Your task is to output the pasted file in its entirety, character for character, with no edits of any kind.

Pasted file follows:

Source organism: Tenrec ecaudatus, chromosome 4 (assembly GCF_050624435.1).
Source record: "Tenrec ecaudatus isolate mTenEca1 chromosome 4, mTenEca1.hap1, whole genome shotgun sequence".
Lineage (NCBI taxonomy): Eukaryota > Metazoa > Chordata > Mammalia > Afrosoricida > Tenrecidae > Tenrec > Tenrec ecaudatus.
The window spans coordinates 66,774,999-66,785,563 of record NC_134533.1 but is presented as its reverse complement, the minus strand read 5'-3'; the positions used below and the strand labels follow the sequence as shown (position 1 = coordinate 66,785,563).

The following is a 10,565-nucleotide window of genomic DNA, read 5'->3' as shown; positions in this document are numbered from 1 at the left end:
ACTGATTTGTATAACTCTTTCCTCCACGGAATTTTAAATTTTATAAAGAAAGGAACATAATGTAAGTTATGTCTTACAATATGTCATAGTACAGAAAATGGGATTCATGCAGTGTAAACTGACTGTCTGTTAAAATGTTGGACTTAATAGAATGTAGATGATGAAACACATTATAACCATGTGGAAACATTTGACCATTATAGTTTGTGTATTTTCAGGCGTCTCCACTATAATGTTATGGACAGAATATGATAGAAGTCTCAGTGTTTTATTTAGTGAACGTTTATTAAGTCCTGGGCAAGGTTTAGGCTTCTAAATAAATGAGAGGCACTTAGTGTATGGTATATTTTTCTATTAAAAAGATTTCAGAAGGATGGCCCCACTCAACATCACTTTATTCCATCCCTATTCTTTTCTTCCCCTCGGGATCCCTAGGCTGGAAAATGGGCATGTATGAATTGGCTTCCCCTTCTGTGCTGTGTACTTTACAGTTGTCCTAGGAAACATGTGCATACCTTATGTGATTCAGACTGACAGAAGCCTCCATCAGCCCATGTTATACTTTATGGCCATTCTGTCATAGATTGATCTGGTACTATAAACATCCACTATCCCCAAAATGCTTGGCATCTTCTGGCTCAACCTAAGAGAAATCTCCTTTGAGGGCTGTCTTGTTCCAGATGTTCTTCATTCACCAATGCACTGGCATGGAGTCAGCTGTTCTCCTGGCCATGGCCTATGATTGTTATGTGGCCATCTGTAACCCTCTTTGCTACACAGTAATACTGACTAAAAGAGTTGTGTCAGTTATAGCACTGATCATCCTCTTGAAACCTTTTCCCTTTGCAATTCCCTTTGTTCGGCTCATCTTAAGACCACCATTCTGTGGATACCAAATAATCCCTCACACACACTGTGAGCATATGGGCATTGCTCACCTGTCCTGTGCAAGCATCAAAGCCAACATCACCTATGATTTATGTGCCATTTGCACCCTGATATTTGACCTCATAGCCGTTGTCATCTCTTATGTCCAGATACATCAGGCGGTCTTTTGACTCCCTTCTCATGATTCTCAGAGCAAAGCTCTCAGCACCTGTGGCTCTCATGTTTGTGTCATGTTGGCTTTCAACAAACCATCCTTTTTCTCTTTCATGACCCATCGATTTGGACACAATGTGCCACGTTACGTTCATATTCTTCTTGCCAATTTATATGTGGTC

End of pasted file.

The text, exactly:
Source organism: Tenrec ecaudatus, chromosome 4 (assembly GCF_050624435.1).
Source record: "Tenrec ecaudatus isolate mTenEca1 chromosome 4, mTenEca1.hap1, whole genome shotgun sequence".
Lineage (NCBI taxonomy): Eukaryota > Metazoa > Chordata > Mammalia > Afrosoricida > Tenrecidae > Tenrec > Tenrec ecaudatus.
The window spans coordinates 66,774,999-66,785,563 of record NC_134533.1 but is presented as its reverse complement, the minus strand read 5'-3'; the positions used below and the strand labels follow the sequence as shown (position 1 = coordinate 66,785,563).

The following is a 10,565-nucleotide window of genomic DNA, read 5'->3' as shown; positions in this document are numbered from 1 at the left end:
ACTGATTTGTATAACTCTTTCCTCCACGGAATTTTAAATTTTATAAAGAAAGGAACATAATGTAAGTTATGTCTTACAATATGTCATAGTACAGAAAATGGGATTCATGCAGTGTAAACTGACTGTCTGTTAAAATGTTGGACTTAATAGAATGTAGATGATGAAACACATTATAACCATGTGGAAACATTTGACCATTATAGTTTGTGTATTTTCAGGCGTCTCCACTATAATGTTATGGACAGAATATGATAGAAGTCTCAGTGTTTTATTTAGTGAACGTTTATTAAGTCCTGGGCAAGGTTTAGGCTTCTAAATAAATGAGAGGCACTTAGTGTATGGTATATTTTTCTATTAAAAAGATTTCAGAAGGATGGCCCCACTCAACATCACTTTATTCCATCCCTATTCTTTTCTTCCCCTCGGGATCCCTAGGCTGGAAAATGGGCATGTATGAATTGGCTTCCCCTTCTGTGCTGTGTACTTTACAGTTGTCCTAGGAAACATGTGCATACCTTATGTGATTCAGACTGACAGAAGCCTCCATCAGCCCATGTTATACTTTATGGCCATTCTGTCATAGATTGATCTGGTACTATAAACATCCACTATCCCCAAAATGCTTGGCATCTTCTGGCTCAACCTAAGAGAAATCTCCTTTGAGGGCTGTCTTGTTCCAGATGTTCTTCATTCACCAATGCACTGGCATGGAGTCAGCTGTTCTCCTGGCCATGGCCTATGATTGTTATGTGGCCATCTGTAACCCTCTTTGCTACACAGTAATACTGACTAAAAGAGTTGTGTCAGTTATAGCACTGATCATCCTCTTGAAACCTTTTCCCTTTGCAATTCCCTTTGTTCGGCTCATCTTAAGACCACCATTCTGTGGATACCAAATAATCCCTCACACACACTGTGAGCATATGGGCATTGCTCACCTGTCCTGTGCAAGCATCAAAGCCAACATCACCTATGATTTATGTGCCATTTGCACCCTGATATTTGACCTCATAGCCGTTGTCATCTCTTATGTCCAGATACATCAGGCGGTCTTTTGACTCCCTTCTCATGATTCTCAGAGCAAAGCTCTCAGCACCTGTGGCTCTCATGTTTGTGTCATGTTGGCTTTCAACAAACCATCCTTTTTCTCTTTCATGACCCATCGATTTGGACACAATGTGCCACGTTACGTTCATATTCTTCTTGCCAATTTATATGTGGTC